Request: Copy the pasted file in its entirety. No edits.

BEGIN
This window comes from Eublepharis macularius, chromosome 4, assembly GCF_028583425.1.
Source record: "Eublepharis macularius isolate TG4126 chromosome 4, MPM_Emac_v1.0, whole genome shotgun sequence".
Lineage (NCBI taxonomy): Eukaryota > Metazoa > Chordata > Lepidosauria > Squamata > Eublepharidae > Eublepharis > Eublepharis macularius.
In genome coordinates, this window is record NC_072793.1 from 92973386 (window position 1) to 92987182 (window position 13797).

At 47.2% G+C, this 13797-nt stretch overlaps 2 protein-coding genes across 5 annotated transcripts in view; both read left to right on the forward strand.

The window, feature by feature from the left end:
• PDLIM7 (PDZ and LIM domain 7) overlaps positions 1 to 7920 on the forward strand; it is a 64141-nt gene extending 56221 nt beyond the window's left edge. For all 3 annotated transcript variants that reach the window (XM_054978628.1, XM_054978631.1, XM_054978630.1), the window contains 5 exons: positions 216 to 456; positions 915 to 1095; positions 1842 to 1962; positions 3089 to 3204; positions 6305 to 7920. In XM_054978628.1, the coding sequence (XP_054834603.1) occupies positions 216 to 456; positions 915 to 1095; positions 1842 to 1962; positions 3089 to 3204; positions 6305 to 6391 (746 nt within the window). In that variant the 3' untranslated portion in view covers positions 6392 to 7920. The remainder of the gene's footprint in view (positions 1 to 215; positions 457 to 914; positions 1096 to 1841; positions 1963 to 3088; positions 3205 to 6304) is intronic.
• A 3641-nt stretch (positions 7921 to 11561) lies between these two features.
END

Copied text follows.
This window comes from Eublepharis macularius, chromosome 4, assembly GCF_028583425.1.
Source record: "Eublepharis macularius isolate TG4126 chromosome 4, MPM_Emac_v1.0, whole genome shotgun sequence".
Lineage (NCBI taxonomy): Eukaryota > Metazoa > Chordata > Lepidosauria > Squamata > Eublepharidae > Eublepharis > Eublepharis macularius.
In genome coordinates, this window is record NC_072793.1 from 92973386 (window position 1) to 92987182 (window position 13797).

At 47.2% G+C, this 13797-nt stretch overlaps 2 protein-coding genes across 5 annotated transcripts in view; both read left to right on the forward strand.

The window, feature by feature from the left end:
• PDLIM7 (PDZ and LIM domain 7) overlaps positions 1 to 7920 on the forward strand; it is a 64141-nt gene extending 56221 nt beyond the window's left edge. For all 3 annotated transcript variants that reach the window (XM_054978628.1, XM_054978631.1, XM_054978630.1), the window contains 5 exons: positions 216 to 456; positions 915 to 1095; positions 1842 to 1962; positions 3089 to 3204; positions 6305 to 7920. In XM_054978628.1, the coding sequence (XP_054834603.1) occupies positions 216 to 456; positions 915 to 1095; positions 1842 to 1962; positions 3089 to 3204; positions 6305 to 6391 (746 nt within the window). In that variant the 3' untranslated portion in view covers positions 6392 to 7920. The remainder of the gene's footprint in view (positions 1 to 215; positions 457 to 914; positions 1096 to 1841; positions 1963 to 3088; positions 3205 to 6304) is intronic.
• A 3641-nt stretch (positions 7921 to 11561) lies between these two features.